The Evolution of Smart Packaging
From a consumer engagement standpoint, some of the initial intelligent packaging offerings were limited, simply providing the ability for shoppers to scan packages with an enabled app to learn more about the product.
However, Jay Sperry, platform evangelist for Beaverton, Ore.-based Digimarc, which specializes in the implementation of imperceptible barcodes on packaging, says today’s intelligent or connected packages can deliver both operational and consumer value benefits up and down the supply chain.
The Digimarc Barcode for example, provides barcode information throughout the entire package, rather than just in a single location, and is largely imperceptible to most viewers.
“A smart code on a package can help with improved parts-matching in manufacturing, track and trace operations with a serialized smart barcode, as well as improve inventory management and planogram compliance in the aisles,” he says.
Allen Adamson, co-founder of Metaforce, which provides marketing solutions to a variety of companies, says the challenge on the intelligent packaging front is to determine when and how to use this new technology in a way that will be impactful within a brand’s overall marketing mix.
“Given that smart phones are close to becoming a shopper’s sixth sense, marketers are moving to integrate intelligent packaging to deliver a differentiated consumer experience,” he says. “From helping shoppers find products, to sharing more information in real time, to helping them make buying choices to helping them recycle after use, intelligent packaging is opening up a completely new front in the value that can now be delivered through this marketing touchpoint.”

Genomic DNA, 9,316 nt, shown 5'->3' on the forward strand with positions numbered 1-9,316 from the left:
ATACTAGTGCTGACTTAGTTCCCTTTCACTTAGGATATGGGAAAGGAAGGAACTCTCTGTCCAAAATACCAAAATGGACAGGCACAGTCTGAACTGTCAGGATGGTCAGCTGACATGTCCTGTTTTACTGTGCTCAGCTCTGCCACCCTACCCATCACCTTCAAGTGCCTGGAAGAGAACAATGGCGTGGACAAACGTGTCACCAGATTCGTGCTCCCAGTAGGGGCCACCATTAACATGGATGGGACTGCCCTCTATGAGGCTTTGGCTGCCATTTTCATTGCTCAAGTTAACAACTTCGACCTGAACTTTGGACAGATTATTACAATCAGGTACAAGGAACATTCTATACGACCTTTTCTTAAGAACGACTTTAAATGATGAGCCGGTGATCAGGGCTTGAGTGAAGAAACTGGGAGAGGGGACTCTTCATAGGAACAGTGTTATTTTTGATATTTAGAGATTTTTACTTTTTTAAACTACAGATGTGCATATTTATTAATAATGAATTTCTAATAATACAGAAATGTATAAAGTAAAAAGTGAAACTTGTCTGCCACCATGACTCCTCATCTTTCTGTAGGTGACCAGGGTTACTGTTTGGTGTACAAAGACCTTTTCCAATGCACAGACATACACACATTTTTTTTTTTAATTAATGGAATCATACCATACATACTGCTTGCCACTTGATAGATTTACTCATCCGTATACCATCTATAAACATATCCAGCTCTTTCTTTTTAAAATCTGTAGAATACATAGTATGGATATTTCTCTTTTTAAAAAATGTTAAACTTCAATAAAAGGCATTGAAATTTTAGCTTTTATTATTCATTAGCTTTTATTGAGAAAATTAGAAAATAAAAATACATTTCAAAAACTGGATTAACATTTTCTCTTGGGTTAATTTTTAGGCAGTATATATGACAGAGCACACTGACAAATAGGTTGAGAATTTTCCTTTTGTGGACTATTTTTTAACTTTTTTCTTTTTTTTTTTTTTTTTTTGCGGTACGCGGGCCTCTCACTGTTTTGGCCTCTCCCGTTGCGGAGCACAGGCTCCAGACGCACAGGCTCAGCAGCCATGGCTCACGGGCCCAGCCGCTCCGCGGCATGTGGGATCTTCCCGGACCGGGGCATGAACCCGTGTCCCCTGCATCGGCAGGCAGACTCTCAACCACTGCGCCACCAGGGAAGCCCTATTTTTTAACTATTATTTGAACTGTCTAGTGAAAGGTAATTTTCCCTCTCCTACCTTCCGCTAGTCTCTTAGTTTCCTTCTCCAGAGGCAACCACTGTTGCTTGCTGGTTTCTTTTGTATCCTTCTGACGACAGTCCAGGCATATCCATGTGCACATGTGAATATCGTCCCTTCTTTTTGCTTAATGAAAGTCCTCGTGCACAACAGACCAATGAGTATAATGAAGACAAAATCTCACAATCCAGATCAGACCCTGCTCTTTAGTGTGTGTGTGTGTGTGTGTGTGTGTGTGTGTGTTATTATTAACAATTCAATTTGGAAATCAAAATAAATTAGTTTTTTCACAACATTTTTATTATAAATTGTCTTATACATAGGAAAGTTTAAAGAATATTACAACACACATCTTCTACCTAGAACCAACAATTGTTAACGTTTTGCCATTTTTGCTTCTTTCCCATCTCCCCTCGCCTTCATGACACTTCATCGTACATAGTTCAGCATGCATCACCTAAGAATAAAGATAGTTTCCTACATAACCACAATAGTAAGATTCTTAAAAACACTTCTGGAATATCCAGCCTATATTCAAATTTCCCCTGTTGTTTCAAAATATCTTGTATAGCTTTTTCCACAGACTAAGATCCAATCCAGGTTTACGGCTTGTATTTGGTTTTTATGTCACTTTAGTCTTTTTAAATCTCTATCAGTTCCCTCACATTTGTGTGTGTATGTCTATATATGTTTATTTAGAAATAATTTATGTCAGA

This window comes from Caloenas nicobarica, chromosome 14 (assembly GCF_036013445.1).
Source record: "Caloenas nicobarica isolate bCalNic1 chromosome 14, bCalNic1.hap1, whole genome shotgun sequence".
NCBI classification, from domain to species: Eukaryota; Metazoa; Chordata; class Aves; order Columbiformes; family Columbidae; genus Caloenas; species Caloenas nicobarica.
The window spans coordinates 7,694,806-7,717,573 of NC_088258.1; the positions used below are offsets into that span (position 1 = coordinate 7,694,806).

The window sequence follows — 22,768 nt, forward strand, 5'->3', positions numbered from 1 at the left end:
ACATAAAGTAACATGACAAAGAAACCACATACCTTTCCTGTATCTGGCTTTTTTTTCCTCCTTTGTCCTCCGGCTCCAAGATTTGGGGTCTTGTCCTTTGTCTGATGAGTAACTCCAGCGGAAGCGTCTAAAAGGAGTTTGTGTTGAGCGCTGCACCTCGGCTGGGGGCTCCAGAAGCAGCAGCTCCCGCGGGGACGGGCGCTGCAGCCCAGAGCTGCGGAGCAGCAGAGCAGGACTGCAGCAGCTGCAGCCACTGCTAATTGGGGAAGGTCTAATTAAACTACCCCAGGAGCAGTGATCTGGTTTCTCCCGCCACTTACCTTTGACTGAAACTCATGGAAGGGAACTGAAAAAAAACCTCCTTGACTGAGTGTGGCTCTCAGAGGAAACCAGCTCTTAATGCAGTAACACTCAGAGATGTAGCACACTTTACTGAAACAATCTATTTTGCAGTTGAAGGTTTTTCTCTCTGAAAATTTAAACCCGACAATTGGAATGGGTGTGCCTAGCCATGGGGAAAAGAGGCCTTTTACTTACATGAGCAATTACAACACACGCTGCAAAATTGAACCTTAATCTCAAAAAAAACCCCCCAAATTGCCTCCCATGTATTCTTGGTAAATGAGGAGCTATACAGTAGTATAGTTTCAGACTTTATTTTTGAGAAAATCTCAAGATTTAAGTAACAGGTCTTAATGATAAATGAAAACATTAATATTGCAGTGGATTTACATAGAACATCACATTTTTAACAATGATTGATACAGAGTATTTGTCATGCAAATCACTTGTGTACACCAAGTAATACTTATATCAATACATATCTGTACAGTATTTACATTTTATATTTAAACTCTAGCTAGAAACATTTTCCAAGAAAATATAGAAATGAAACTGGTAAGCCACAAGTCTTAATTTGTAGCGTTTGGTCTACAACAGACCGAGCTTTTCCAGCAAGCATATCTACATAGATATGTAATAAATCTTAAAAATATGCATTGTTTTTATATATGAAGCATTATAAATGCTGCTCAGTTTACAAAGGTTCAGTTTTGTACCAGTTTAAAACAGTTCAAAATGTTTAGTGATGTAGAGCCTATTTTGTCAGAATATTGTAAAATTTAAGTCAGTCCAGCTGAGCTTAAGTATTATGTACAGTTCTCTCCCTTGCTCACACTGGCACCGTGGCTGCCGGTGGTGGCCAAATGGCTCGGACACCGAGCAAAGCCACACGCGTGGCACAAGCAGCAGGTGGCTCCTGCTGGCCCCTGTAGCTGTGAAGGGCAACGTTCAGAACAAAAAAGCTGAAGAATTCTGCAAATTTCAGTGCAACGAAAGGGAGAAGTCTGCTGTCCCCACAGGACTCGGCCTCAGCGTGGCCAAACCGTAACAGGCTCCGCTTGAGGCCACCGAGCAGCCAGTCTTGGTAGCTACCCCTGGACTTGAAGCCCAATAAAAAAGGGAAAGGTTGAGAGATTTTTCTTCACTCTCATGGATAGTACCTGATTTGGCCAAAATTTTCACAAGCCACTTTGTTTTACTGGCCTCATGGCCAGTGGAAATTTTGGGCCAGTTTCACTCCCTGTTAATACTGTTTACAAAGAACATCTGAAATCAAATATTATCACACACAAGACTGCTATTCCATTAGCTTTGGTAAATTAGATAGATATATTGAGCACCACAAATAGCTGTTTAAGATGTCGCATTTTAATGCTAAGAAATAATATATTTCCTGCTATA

Jones Packaging, a London, Ontario-based package printer, has found that while there’s been a rise in brands utilizing intelligent packaging, it’s still not as prevalent as many believe.
“While brands are aware of smart packaging options, often they are having difficulty understanding what they can do with it,” says James Lee, director of the company’s innovation solutions group. “We’ve definitely seen somewhat of a challenge when it comes to adoption.”
Still, he adds, intelligent packaging is allowing a package to be part of data collection and also expanding the information being provided to a consumer purchasing a product, which is a huge help.
In a rising number of cases, companies utilizing supply chain data are finding success.
“It’s starting to change from just being a gimmicky thing, because the Gen Z and millennial generations are concerned with traceability and the supply chain, and intelligent packaging can ease any concerns,” Lee says. “For example, Dutch retailer Albert Heijn printed a QR code on its private label orange juice carton and the packaging allowed consumers to scan and see the entire traceability of the orange juice, such as when it arrived at the store, where it was processed, and even where the orange grove was where the fruit was harvested.”